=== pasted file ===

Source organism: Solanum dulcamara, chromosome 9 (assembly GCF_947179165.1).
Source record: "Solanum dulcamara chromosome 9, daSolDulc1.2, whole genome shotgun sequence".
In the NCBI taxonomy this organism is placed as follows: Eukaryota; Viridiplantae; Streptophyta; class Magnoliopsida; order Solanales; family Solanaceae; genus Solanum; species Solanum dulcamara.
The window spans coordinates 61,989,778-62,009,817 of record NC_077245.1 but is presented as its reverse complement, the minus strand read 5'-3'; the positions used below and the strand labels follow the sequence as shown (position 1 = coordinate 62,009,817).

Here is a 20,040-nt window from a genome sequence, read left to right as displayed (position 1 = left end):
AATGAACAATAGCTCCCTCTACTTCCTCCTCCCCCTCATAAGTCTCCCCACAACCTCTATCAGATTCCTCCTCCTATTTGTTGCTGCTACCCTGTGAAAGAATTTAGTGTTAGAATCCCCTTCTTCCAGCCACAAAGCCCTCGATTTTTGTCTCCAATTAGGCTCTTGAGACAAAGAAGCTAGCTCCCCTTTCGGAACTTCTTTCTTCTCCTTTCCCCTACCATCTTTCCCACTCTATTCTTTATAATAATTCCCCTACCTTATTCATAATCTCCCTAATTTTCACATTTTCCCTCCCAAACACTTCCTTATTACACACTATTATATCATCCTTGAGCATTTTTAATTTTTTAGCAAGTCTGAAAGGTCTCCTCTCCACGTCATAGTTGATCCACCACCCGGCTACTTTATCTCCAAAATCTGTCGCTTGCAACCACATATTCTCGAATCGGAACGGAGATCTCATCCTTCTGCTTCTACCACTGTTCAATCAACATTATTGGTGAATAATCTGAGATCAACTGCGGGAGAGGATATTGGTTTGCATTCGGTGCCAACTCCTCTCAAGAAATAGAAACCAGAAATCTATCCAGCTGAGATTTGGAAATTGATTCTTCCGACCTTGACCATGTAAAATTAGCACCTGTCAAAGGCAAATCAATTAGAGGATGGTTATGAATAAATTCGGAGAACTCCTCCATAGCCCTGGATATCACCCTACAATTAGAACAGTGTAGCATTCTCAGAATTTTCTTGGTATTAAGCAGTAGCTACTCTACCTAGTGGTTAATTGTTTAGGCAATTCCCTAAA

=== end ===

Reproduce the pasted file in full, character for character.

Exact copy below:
Source organism: Solanum dulcamara, chromosome 9 (assembly GCF_947179165.1).
Source record: "Solanum dulcamara chromosome 9, daSolDulc1.2, whole genome shotgun sequence".
In the NCBI taxonomy this organism is placed as follows: Eukaryota; Viridiplantae; Streptophyta; class Magnoliopsida; order Solanales; family Solanaceae; genus Solanum; species Solanum dulcamara.
The window spans coordinates 61,989,778-62,009,817 of record NC_077245.1 but is presented as its reverse complement, the minus strand read 5'-3'; the positions used below and the strand labels follow the sequence as shown (position 1 = coordinate 62,009,817).

Here is a 20,040-nt window from a genome sequence, read left to right as displayed (position 1 = left end):
AATGAACAATAGCTCCCTCTACTTCCTCCTCCCCCTCATAAGTCTCCCCACAACCTCTATCAGATTCCTCCTCCTATTTGTTGCTGCTACCCTGTGAAAGAATTTAGTGTTAGAATCCCCTTCTTCCAGCCACAAAGCCCTCGATTTTTGTCTCCAATTAGGCTCTTGAGACAAAGAAGCTAGCTCCCCTTTCGGAACTTCTTTCTTCTCCTTTCCCCTACCATCTTTCCCACTCTATTCTTTATAATAATTCCCCTACCTTATTCATAATCTCCCTAATTTTCACATTTTCCCTCCCAAACACTTCCTTATTACACACTATTATATCATCCTTGAGCATTTTTAATTTTTTAGCAAGTCTGAAAGGTCTCCTCTCCACGTCATAGTTGATCCACCACCCGGCTACTTTATCTCCAAAATCTGTCGCTTGCAACCACATATTCTCGAATCGGAACGGAGATCTCATCCTTCTGCTTCTACCACTGTTCAATCAACATTATTGGTGAATAATCTGAGATCAACTGCGGGAGAGGATATTGGTTTGCATTCGGTGCCAACTCCTCTCAAGAAATAGAAACCAGAAATCTATCCAGCTGAGATTTGGAAATTGATTCTTCCGACCTTGACCATGTAAAATTAGCACCTGTCAAAGGCAAATCAATTAGAGGATGGTTATGAATAAATTCGGAGAACTCCTCCATAGCCCTGGATATCACCCTACAATTAGAACAGTGTAGCATTCTCAGAATTTTCTTGGTATTAAGCAGTAGCTACTCTACCTAGTGGTTAATTGTTTAGGCAATTCCCTAAA